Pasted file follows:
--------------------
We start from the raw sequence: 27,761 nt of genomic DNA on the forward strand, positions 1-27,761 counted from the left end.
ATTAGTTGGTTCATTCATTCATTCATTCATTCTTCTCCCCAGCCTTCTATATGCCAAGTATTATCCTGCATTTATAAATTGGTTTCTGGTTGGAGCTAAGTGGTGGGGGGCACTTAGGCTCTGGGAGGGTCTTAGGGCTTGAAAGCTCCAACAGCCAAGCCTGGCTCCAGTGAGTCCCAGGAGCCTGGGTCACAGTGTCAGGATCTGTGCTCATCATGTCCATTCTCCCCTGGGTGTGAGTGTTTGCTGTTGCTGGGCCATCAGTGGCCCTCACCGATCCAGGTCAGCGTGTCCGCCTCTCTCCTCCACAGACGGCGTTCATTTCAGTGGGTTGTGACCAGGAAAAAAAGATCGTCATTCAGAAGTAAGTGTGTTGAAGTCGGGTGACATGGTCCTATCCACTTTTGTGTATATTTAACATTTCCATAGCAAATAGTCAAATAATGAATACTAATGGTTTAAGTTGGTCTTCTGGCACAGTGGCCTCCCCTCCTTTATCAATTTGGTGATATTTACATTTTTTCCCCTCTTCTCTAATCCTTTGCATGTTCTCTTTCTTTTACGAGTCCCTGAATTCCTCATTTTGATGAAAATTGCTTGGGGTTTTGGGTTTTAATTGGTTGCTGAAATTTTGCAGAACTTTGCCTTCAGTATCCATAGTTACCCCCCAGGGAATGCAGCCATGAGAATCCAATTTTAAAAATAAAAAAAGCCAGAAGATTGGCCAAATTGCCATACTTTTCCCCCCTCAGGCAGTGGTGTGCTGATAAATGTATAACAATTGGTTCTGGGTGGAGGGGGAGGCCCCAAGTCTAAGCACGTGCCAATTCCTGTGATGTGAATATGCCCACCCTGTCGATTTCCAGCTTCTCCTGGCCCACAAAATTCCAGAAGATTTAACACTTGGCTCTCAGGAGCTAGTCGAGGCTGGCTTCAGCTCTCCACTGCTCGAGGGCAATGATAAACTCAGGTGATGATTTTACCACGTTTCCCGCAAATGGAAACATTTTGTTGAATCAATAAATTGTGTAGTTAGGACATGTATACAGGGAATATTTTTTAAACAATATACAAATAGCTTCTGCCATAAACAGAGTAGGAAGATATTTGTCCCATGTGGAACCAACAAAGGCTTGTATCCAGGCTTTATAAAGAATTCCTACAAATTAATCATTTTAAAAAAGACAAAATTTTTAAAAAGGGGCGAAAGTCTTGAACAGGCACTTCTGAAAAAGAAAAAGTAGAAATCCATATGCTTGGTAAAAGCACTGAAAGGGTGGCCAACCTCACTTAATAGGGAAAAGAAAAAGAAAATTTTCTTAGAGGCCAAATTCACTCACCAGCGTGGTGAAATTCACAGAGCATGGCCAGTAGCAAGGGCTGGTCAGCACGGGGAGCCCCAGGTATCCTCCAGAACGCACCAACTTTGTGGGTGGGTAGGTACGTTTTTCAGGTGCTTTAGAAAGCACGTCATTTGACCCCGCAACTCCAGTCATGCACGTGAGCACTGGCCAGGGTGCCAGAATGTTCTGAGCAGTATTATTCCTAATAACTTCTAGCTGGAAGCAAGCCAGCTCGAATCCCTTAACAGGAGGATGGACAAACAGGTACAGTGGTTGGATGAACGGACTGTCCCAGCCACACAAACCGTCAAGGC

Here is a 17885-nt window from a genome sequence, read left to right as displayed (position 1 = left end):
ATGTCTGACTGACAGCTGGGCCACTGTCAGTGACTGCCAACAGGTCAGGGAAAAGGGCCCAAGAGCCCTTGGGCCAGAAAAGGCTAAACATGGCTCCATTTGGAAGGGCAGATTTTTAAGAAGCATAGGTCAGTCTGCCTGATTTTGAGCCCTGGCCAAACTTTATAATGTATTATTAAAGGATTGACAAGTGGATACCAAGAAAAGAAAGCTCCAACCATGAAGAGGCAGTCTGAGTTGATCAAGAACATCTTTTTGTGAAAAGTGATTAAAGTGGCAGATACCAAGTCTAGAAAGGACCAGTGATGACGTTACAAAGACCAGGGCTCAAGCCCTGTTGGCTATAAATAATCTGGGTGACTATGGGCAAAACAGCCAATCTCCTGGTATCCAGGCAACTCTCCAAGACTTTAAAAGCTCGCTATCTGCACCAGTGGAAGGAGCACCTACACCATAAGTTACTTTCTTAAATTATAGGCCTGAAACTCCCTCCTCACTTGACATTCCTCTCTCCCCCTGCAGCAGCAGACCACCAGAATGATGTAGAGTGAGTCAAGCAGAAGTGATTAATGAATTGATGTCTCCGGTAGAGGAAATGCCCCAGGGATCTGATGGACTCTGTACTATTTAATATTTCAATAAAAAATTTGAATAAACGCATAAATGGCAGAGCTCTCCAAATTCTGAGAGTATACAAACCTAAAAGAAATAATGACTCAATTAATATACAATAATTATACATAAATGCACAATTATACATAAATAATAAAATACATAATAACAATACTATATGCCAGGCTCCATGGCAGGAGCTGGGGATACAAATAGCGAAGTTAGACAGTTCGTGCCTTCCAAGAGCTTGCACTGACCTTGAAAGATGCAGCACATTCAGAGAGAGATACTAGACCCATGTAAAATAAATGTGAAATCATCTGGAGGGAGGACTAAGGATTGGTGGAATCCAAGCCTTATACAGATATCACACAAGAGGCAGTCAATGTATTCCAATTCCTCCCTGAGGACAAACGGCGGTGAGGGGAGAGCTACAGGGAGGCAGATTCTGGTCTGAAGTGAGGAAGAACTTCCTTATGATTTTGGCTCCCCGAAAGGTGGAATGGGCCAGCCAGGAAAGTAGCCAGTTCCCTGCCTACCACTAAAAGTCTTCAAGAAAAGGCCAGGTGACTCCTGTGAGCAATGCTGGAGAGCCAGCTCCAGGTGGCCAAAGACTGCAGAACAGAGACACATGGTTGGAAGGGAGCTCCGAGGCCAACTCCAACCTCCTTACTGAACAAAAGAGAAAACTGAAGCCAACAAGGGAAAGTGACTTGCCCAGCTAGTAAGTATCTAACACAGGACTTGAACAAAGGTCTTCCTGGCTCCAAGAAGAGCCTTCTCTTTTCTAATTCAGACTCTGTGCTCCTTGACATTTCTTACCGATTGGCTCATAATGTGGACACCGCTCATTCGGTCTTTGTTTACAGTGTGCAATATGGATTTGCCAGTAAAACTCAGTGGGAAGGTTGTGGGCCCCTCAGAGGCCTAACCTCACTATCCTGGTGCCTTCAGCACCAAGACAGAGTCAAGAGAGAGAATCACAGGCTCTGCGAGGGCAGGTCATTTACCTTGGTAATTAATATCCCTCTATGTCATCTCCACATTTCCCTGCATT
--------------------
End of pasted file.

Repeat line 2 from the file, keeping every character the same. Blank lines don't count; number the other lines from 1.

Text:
ATTAGTTGGTTCATTCATTCATTCATTCATTCTTCTCCCCAGCCTTCTATATGCCAAGTATTATCCTGCATTTATAAATTGGTTTCTGGTTGGAGCTAAGTGGTGGGGGGCACTTAGGCTCTGGGAGGGTCTTAGGGCTTGAAAGCTCCAACAGCCAAGCCTGGCTCCAGTGAGTCCCAGGAGCCTGGGTCACAGTGTCAGGATCTGTGCTCATCATGTCCATTCTCCCCTGGGTGTGAGTGTTTGCTGTTGCTGGGCCATCAGTGGCCCTCACCGATCCAGGTCAGCGTGTCCGCCTCTCTCCTCCACAGACGGCGTTCATTTCAGTGGGTTGTGACCAGGAAAAAAAGATCGTCATTCAGAAGTAAGTGTGTTGAAGTCGGGTGACATGGTCCTATCCACTTTTGTGTATATTTAACATTTCCATAGCAAATAGTCAAATAATGAATACTAATGGTTTAAGTTGGTCTTCTGGCACAGTGGCCTCCCCTCCTTTATCAATTTGGTGATATTTACATTTTTTCCCCTCTTCTCTAATCCTTTGCATGTTCTCTTTCTTTTACGAGTCCCTGAATTCCTCATTTTGATGAAAATTGCTTGGGGTTTTGGGTTTTAATTGGTTGCTGAAATTTTGCAGAACTTTGCCTTCAGTATCCATAGTTACCCCCCAGGGAATGCAGCCATGAGAATCCAATTTTAAAAATAAAAAAAGCCAGAAGATTGGCCAAATTGCCATACTTTTCCCCCCTCAGGCAGTGGTGTGCTGATAAATGTATAACAATTGGTTCTGGGTGGAGGGGGAGGCCCCAAGTCTAAGCACGTGCCAATTCCTGTGATGTGAATATGCCCACCCTGTCGATTTCCAGCTTCTCCTGGCCCACAAAATTCCAGAAGATTTAACACTTGGCTCTCAGGAGCTAGTCGAGGCTGGCTTCAGCTCTCCACTGCTCGAGGGCAATGATAAACTCAGGTGATGATTTTACCACGTTTCCCGCAAATGGAAACATTTTGTTGAATCAATAAATTGTGTAGTTAGGACATGTATACAGGGAATATTTTTTAAACAATATACAAATAGCTTCTGCCATAAACAGAGTAGGAAGATATTTGTCCCATGTGGAACCAACAAAGGCTTGTATCCAGGCTTTATAAAGAATTCCTACAAATTAATCATTTTAAAAAAGACAAAATTTTTAAAAAGGGGCGAAAGTCTTGAACAGGCACTTCTGAAAAAGAAAAAGTAGAAATCCATATGCTTGGTAAAAGCACTGAAAGGGTGGCCAACCTCACTTAATAGGGAAAAGAAAAAGAAAATTTTCTTAGAGGCCAAATTCACTCACCAGCGTGGTGAAATTCACAGAGCATGGCCAGTAGCAAGGGCTGGTCAGCACGGGGAGCCCCAGGTATCCTCCAGAACGCACCAACTTTGTGGGTGGGTAGGTACGTTTTTCAGGTGCTTTAGAAAGCACGTCATTTGACCCCGCAACTCCAGTCATGCACGTGAGCACTGGCCAGGGTGCCAGAATGTTCTGAGCAGTATTATTCCTAATAACTTCTAGCTGGAAGCAAGCCAGCTCGAATCCCTTAACAGGAGGATGGACAAACAGGTACAGTGGTTGGATGAACGGACTGTCCCAGCCACACAAACCGTCAAGGC